Patients generally know that Botox is an extremely powerful poison. They wonder how safe it is to be injected with such a substance. They are reassured to learn that the amount injected is so infinitesimal there is no detectable level of the toxin in the bloodstream after injection. In fact, Botox vials would not make a good bioterrorism agent because it would take about 300 bottles to achieve a lethal inhaled dose in humans and much more for a lethal oral dose! There are some neural diseases that are contraindications to Botox injection, such as ALS (Lou Gehrig’s disease), Lambert-Eaton syndrome, and myasthenia gravis.
Procedure: Botox Cosmetic injection of the forehead and crow’s feet.
Description: Injection of forehead and crow’s feet
Before, 7 days after
M.C., Age 36
Procedure: Botox Cosmetic injection of forehead.
Before, 9 days after
A.D., Age 39
Procedure: Botox Cosmetic of forehead and crow’s feet
Before, 9 days after
T.H., Age 49
Procedure: Botox Cosmetic injection of forehead, including glabella, and crow’s feet; and Juvéderm Ultra Plus injection of lips, perioral lines (creases around the mouth), and nasolabial creases (two syringes).
Before, 6 days after
T.A., Age 51
Procedure: Botox Cosmetic injection of forehead and crow’s feet and Juvéderm injection of perioral lines (creases around the mouth).
Before, immediately after, 1 week after
An allergy to Botox is rare but possible and one reason why injections are best done in a medical office, rather than someone’s living room (with reference to Botox parties) so that an acute allergic reaction may be treated.
Headaches are sometimes reported after injection, but at the same rate as for placebo injection, suggesting that injections themselves are responsible for this side effect, not the Botox.
Droopy Eyelid (Eyelid Ptosis)
A droopy eyelid is seen with some regularity (3%) in large series of patients. This problem is thought to be caused by diffusion of the toxin down to the levator muscle, which pulls up on the upper eyelid. Of course, the operator does not inject Botox directly into the upper eyelid. When injecting the corrugator muscle above the medial portion of the brow, some of the Botox may travel down to this muscle. To avoid this problem, experienced operators stay above the eyebrow with their injections, and avoid injecting over the central portion of the brow.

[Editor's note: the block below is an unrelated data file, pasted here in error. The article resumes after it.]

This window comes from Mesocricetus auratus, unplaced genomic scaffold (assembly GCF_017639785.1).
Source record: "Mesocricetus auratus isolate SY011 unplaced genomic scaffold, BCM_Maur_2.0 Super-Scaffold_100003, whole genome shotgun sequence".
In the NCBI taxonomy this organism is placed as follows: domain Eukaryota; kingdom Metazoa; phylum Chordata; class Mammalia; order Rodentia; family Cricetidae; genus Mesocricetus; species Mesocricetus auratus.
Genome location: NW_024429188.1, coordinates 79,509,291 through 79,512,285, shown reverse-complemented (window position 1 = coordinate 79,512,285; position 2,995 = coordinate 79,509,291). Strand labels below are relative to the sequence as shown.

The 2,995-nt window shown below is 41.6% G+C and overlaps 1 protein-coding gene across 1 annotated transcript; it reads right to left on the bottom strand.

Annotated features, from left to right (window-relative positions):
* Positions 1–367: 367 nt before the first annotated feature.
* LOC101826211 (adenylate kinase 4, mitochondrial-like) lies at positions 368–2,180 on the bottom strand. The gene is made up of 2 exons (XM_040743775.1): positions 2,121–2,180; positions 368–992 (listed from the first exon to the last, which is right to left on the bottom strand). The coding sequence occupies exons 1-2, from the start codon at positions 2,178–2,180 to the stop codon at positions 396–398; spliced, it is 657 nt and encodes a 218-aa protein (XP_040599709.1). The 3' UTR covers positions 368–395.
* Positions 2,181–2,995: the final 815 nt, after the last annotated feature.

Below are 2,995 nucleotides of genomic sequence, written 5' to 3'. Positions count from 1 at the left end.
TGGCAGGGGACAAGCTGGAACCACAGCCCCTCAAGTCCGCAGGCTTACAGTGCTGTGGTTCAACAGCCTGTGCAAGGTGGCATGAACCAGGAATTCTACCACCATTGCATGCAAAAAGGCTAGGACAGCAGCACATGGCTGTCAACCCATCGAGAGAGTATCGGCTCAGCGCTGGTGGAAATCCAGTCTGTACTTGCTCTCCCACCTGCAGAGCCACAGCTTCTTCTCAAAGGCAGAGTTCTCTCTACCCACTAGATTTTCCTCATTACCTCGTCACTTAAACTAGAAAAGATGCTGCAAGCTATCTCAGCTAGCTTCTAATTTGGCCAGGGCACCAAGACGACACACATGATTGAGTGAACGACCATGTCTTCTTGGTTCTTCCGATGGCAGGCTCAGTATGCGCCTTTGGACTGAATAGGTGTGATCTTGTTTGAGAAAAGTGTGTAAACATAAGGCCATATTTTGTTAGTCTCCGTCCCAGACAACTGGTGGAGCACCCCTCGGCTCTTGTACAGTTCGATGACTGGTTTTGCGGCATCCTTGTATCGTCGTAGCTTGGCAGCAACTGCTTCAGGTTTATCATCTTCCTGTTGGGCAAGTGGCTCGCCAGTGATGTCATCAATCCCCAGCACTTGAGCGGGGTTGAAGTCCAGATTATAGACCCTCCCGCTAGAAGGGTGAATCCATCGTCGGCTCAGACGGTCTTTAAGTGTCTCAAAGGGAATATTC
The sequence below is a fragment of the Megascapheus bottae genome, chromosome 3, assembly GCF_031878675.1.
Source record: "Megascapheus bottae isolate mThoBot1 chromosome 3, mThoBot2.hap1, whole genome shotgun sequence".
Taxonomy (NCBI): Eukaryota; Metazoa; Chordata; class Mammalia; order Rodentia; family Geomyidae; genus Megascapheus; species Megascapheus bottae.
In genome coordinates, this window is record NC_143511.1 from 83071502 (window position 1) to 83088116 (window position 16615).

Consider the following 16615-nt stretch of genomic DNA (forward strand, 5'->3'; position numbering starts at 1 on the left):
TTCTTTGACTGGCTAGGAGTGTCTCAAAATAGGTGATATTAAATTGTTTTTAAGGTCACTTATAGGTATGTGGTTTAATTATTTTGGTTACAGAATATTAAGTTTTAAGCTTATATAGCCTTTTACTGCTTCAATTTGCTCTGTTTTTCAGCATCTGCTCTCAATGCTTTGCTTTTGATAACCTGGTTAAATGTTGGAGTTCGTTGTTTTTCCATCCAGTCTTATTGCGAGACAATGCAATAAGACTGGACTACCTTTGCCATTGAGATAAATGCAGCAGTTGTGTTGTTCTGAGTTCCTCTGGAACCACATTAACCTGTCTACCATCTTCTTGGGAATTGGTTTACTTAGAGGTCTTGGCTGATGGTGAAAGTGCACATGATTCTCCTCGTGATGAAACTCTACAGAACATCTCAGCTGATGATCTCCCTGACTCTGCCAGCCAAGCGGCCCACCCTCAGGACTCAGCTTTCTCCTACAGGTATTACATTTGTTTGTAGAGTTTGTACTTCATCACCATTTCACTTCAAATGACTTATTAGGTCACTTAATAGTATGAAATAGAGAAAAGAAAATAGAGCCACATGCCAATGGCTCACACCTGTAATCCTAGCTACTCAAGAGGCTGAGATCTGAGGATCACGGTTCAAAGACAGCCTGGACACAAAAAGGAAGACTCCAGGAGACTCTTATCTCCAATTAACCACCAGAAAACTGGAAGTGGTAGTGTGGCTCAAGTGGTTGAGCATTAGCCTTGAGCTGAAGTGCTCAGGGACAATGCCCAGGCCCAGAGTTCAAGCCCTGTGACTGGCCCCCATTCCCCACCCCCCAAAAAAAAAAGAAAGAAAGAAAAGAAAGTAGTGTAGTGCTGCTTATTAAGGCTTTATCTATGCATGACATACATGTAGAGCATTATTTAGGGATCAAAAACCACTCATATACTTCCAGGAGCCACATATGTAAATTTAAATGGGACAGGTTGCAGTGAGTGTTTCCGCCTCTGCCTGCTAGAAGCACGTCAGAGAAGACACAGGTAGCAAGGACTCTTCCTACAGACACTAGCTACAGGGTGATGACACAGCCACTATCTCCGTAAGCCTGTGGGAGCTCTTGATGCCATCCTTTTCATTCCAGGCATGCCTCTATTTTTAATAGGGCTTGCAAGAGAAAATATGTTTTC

Droopy Eyebrow (Eyebrow Ptosis)
The other reason to avoid injecting over the midportion of the eyebrow is that this weakens the frontalis muscle that pulls up on the eyebrow. The eyebrow drops, the opposite of the desired eyebrow elevation. A flattened eyebrow is not only is undesirable, but can cause the skin of the upper eyelid to drop too. This can be troublesome for the older patient who may be in the habit of (unconsciously) using the frontalis to lift the eyebrow and take up the slack in the skin of the upper lid.
Botox injection is one of the few effective treatments that have virtually no downtime or need for aftercare. Some operators recommend that their patients intentionally frown and wrinkle their forehead after the injection (theoretically to help the nerve endings take up the toxin), or avoid physical activities and bending over for about 3 hours, but the science is lacking. I have encountered no problems having my patients return right away to normal activities.
Q: When will it start working?
A: It takes about 2 days to work.
Q: How long does the effect last?
A: About 4 months.